In 1928, Scottish microbiologist Alexander Fleming discovered what we know today as penicillin. Fleming’s work and that of his successors would go on to forever change how we treat bacterial infections. And to this day, antibiotics are one of the most powerful tools we have to protect people from a host of harmful bacteria.

But those same antibiotics can decimate the “good” microbes that live in our guts, opening the door to a host of potential health complications, including painful bouts of diarrhea that can take months to resolve. In recent years, some doctors have begun prescribing probiotics to help offset the harm antibiotics can do to gut bacteria, but the problem with that approach is that they’re just as susceptible to antibiotics and are not a replacement for those microbes.

Enter researchers from the Wyss Institute for Biologically Inspired Engineering at Harvard University and Massachusetts Institute of Technology. In a study published on Monday in the journal Nature Biomedical Engineering, they detail work they’ve done on a “living cellular therapeutic device” that promises to protect humans from the harmful side effects antibiotics can have on our guts.

Engineered bacteria
Wyss Institute at Harvard University

Per Science Daily, they modified a strain of bacteria that is frequently used in cheese production to deliver an enzyme that can break down beta-lactam antibiotics. Many of the most commonly prescribed antibiotics in the US, including penicillin, fall under that family. Using gene editing, they further modified how their bacterium synthesizes the enzyme to prevent it from transferring that capability to other bacteria. The result is a treatment that reduces the harmful effects of antibiotics while still allowing those drugs to do their work.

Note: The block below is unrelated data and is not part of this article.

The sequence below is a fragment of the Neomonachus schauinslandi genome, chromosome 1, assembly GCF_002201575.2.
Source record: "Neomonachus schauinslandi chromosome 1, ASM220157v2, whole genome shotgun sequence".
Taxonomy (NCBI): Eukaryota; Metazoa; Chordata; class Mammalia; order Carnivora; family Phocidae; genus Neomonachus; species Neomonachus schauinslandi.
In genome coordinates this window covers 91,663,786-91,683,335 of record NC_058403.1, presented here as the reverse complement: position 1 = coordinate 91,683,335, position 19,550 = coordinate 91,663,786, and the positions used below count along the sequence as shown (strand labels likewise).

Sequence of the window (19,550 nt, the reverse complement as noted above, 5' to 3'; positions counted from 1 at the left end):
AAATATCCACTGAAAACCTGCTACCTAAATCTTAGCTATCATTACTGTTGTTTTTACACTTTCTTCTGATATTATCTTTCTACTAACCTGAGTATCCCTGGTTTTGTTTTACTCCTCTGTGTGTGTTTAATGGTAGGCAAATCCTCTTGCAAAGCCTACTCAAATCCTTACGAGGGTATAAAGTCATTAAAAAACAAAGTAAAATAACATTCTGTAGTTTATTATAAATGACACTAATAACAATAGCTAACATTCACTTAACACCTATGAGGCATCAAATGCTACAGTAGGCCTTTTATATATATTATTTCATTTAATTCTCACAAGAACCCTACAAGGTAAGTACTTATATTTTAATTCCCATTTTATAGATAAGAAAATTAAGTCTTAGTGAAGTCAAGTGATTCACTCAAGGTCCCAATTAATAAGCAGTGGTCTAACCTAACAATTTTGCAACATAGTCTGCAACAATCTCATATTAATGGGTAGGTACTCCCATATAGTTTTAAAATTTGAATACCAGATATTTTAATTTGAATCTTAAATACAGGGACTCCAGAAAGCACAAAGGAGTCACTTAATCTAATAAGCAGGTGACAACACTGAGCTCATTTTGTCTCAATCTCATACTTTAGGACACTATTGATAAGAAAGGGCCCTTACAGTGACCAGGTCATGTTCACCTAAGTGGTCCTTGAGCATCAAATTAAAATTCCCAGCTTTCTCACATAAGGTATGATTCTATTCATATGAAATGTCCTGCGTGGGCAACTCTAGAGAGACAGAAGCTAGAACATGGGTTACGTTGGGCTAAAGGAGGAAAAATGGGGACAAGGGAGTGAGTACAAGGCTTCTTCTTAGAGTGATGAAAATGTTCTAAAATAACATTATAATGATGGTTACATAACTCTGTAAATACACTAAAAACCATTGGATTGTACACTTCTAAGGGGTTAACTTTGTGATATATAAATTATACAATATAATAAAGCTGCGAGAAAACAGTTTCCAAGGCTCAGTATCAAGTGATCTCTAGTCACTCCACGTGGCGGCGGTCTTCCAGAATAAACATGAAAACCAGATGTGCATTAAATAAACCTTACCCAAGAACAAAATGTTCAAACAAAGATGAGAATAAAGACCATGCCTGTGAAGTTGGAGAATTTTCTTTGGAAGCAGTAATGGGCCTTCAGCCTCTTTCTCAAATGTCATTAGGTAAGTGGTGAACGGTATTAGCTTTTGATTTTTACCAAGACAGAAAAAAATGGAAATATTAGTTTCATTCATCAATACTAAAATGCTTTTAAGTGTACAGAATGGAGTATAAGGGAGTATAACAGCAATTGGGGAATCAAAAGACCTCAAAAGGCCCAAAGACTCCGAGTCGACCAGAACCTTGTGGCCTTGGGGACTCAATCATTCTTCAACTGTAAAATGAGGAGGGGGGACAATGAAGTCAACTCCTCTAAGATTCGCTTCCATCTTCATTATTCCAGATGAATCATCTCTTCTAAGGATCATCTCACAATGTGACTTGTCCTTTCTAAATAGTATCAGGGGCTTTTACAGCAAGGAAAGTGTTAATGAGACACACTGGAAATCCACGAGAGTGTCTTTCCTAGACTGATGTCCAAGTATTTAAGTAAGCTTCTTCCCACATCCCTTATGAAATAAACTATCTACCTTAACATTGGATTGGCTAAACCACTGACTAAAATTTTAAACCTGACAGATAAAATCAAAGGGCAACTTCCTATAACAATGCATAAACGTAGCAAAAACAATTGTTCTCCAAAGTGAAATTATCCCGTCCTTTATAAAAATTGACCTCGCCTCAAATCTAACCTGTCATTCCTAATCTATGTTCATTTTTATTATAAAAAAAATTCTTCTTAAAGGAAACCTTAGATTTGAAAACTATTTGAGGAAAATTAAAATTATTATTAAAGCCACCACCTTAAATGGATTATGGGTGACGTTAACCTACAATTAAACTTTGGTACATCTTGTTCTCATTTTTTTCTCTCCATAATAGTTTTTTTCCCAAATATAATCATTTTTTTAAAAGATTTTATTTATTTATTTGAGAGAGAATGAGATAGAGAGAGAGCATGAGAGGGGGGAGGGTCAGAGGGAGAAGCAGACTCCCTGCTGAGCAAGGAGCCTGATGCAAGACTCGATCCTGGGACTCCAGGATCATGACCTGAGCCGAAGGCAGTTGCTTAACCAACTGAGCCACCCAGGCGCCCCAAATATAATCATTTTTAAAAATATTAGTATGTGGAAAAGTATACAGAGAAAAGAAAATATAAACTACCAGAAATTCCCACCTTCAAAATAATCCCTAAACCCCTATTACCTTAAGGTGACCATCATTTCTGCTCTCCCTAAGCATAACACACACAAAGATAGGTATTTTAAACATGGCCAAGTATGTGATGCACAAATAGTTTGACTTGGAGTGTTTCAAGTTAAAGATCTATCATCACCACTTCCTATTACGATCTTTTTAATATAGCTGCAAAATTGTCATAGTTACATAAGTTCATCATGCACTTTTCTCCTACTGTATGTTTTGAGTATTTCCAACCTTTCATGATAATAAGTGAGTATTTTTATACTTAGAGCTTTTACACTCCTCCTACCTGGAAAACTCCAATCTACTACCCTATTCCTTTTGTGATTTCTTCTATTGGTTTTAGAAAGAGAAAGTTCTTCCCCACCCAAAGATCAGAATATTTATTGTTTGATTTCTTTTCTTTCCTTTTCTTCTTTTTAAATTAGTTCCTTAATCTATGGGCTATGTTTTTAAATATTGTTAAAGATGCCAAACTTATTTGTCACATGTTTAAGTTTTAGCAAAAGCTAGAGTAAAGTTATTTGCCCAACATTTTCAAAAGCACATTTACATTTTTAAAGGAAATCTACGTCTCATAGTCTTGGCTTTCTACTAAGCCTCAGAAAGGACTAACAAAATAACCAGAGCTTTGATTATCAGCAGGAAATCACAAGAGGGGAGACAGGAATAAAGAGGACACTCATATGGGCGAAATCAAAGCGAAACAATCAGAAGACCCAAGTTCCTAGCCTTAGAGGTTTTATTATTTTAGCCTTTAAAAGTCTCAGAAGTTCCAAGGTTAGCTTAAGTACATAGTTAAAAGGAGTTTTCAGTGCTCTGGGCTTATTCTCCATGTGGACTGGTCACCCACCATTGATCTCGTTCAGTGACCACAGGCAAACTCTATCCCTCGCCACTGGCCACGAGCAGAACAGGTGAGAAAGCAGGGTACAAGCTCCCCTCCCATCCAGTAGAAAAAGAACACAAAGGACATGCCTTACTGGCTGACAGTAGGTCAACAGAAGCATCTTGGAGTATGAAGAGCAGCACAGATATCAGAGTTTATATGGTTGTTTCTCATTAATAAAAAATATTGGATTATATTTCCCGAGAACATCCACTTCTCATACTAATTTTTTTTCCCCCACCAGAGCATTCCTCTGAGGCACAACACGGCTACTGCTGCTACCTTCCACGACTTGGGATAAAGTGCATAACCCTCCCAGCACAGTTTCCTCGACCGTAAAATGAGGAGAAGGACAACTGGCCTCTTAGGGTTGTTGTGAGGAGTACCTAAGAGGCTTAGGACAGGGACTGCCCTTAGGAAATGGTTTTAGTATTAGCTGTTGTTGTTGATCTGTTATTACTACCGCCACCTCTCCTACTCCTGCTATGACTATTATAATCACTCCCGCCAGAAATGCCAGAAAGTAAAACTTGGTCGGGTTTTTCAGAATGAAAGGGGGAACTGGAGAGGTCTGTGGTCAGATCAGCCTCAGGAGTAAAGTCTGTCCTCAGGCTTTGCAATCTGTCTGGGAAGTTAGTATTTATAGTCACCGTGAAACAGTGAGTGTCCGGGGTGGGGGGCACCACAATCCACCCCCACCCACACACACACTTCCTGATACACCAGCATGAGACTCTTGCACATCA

In a study involving mice, the researchers found their bacteria “significantly” reduced the damage ampicillin did to the test subject’s gut microbes and allowed those communities to recover fully after just three days. By contrast, in mice that only received the antibiotic, the researchers saw a much greater loss of microbial diversity.

It may be a while before you’re taking a course of modified bacteria alongside your next antibiotic treatment, but the team is hopeful they will have something ready soon. “We are now focusing on getting these living therapies to patients and are finalizing the design of an effective, short, and inexpensive clinical trial,” said Andrés Cubillos-Ruiz, the lead author of the study.